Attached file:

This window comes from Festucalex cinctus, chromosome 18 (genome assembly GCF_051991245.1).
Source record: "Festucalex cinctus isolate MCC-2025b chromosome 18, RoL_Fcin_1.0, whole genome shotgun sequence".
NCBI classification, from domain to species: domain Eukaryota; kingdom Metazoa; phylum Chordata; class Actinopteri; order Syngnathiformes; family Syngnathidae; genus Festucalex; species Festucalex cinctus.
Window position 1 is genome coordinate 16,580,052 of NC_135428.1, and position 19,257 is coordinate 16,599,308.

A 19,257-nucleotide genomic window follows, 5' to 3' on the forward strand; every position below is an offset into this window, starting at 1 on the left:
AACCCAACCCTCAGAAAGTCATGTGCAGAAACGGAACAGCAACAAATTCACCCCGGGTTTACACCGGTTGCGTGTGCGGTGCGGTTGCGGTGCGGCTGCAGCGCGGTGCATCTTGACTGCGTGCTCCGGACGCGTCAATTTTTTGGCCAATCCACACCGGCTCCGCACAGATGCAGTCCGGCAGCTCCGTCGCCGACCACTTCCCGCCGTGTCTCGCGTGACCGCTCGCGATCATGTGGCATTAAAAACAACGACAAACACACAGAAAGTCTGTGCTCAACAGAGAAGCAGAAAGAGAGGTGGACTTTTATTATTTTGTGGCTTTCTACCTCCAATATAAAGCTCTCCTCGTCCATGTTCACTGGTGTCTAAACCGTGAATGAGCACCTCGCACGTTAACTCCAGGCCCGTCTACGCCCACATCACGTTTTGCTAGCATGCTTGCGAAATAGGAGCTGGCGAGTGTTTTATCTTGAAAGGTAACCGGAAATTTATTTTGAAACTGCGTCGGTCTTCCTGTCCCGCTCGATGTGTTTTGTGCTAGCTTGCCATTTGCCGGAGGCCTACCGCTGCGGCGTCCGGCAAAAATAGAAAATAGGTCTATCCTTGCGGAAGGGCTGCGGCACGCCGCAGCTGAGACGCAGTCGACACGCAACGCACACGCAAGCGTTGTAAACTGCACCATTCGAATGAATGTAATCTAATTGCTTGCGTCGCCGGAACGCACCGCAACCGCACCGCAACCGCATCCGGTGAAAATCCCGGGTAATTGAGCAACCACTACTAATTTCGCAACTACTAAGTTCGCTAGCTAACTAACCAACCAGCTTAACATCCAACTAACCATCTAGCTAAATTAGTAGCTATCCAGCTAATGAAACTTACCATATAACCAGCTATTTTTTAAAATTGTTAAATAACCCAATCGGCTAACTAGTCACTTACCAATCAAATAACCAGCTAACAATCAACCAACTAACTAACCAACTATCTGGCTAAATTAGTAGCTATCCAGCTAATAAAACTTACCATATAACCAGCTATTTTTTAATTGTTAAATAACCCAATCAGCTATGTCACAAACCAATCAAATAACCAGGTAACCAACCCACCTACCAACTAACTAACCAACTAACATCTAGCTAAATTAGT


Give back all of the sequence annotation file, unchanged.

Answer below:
This window comes from Festucalex cinctus, chromosome 18 (genome assembly GCF_051991245.1).
Source record: "Festucalex cinctus isolate MCC-2025b chromosome 18, RoL_Fcin_1.0, whole genome shotgun sequence".
NCBI classification, from domain to species: domain Eukaryota; kingdom Metazoa; phylum Chordata; class Actinopteri; order Syngnathiformes; family Syngnathidae; genus Festucalex; species Festucalex cinctus.
Window position 1 is genome coordinate 16,580,052 of NC_135428.1, and position 19,257 is coordinate 16,599,308.

A 19,257-nucleotide genomic window follows, 5' to 3' on the forward strand; every position below is an offset into this window, starting at 1 on the left:
AACCCAACCCTCAGAAAGTCATGTGCAGAAACGGAACAGCAACAAATTCACCCCGGGTTTACACCGGTTGCGTGTGCGGTGCGGTTGCGGTGCGGCTGCAGCGCGGTGCATCTTGACTGCGTGCTCCGGACGCGTCAATTTTTTGGCCAATCCACACCGGCTCCGCACAGATGCAGTCCGGCAGCTCCGTCGCCGACCACTTCCCGCCGTGTCTCGCGTGACCGCTCGCGATCATGTGGCATTAAAAACAACGACAAACACACAGAAAGTCTGTGCTCAACAGAGAAGCAGAAAGAGAGGTGGACTTTTATTATTTTGTGGCTTTCTACCTCCAATATAAAGCTCTCCTCGTCCATGTTCACTGGTGTCTAAACCGTGAATGAGCACCTCGCACGTTAACTCCAGGCCCGTCTACGCCCACATCACGTTTTGCTAGCATGCTTGCGAAATAGGAGCTGGCGAGTGTTTTATCTTGAAAGGTAACCGGAAATTTATTTTGAAACTGCGTCGGTCTTCCTGTCCCGCTCGATGTGTTTTGTGCTAGCTTGCCATTTGCCGGAGGCCTACCGCTGCGGCGTCCGGCAAAAATAGAAAATAGGTCTATCCTTGCGGAAGGGCTGCGGCACGCCGCAGCTGAGACGCAGTCGACACGCAACGCACACGCAAGCGTTGTAAACTGCACCATTCGAATGAATGTAATCTAATTGCTTGCGTCGCCGGAACGCACCGCAACCGCACCGCAACCGCATCCGGTGAAAATCCCGGGTAATTGAGCAACCACTACTAATTTCGCAACTACTAAGTTCGCTAGCTAACTAACCAACCAGCTTAACATCCAACTAACCATCTAGCTAAATTAGTAGCTATCCAGCTAATGAAACTTACCATATAACCAGCTATTTTTTAAAATTGTTAAATAACCCAATCGGCTAACTAGTCACTTACCAATCAAATAACCAGCTAACAATCAACCAACTAACTAACCAACTATCTGGCTAAATTAGTAGCTATCCAGCTAATAAAACTTACCATATAACCAGCTATTTTTTAATTGTTAAATAACCCAATCAGCTATGTCACAAACCAATCAAATAACCAGGTAACCAACCCACCTACCAACTAACTAACCAACTAACATCTAGCTAAATTAGT